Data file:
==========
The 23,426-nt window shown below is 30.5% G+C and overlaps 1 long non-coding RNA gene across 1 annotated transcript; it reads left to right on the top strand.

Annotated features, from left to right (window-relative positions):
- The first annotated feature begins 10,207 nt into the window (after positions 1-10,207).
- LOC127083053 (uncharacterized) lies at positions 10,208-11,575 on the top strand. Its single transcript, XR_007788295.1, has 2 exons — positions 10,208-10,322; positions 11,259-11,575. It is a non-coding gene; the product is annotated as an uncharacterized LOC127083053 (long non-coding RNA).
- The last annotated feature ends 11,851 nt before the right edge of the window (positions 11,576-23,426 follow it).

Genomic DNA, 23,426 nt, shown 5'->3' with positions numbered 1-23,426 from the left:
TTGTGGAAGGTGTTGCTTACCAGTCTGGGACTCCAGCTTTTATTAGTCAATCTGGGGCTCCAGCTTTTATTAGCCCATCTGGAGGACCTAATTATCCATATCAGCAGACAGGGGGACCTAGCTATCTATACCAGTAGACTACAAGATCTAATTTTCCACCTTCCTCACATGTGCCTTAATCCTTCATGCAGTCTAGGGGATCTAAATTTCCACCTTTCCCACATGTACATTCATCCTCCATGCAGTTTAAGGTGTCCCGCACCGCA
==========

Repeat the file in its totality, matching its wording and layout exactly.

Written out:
The 23,426-nt window shown below is 30.5% G+C and overlaps 1 long non-coding RNA gene across 1 annotated transcript; it reads left to right on the top strand.

Annotated features, from left to right (window-relative positions):
- The first annotated feature begins 10,207 nt into the window (after positions 1-10,207).
- LOC127083053 (uncharacterized) lies at positions 10,208-11,575 on the top strand. Its single transcript, XR_007788295.1, has 2 exons — positions 10,208-10,322; positions 11,259-11,575. It is a non-coding gene; the product is annotated as an uncharacterized LOC127083053 (long non-coding RNA).
- The last annotated feature ends 11,851 nt before the right edge of the window (positions 11,576-23,426 follow it).

Genomic DNA, 23,426 nt, shown 5'->3' with positions numbered 1-23,426 from the left:
TTGTGGAAGGTGTTGCTTACCAGTCTGGGACTCCAGCTTTTATTAGTCAATCTGGGGCTCCAGCTTTTATTAGCCCATCTGGAGGACCTAATTATCCATATCAGCAGACAGGGGGACCTAGCTATCTATACCAGTAGACTACAAGATCTAATTTTCCACCTTCCTCACATGTGCCTTAATCCTTCATGCAGTCTAGGGGATCTAAATTTCCACCTTTCCCACATGTACATTCATCCTCCATGCAGTTTAAGGTGTCCCGCACCGCA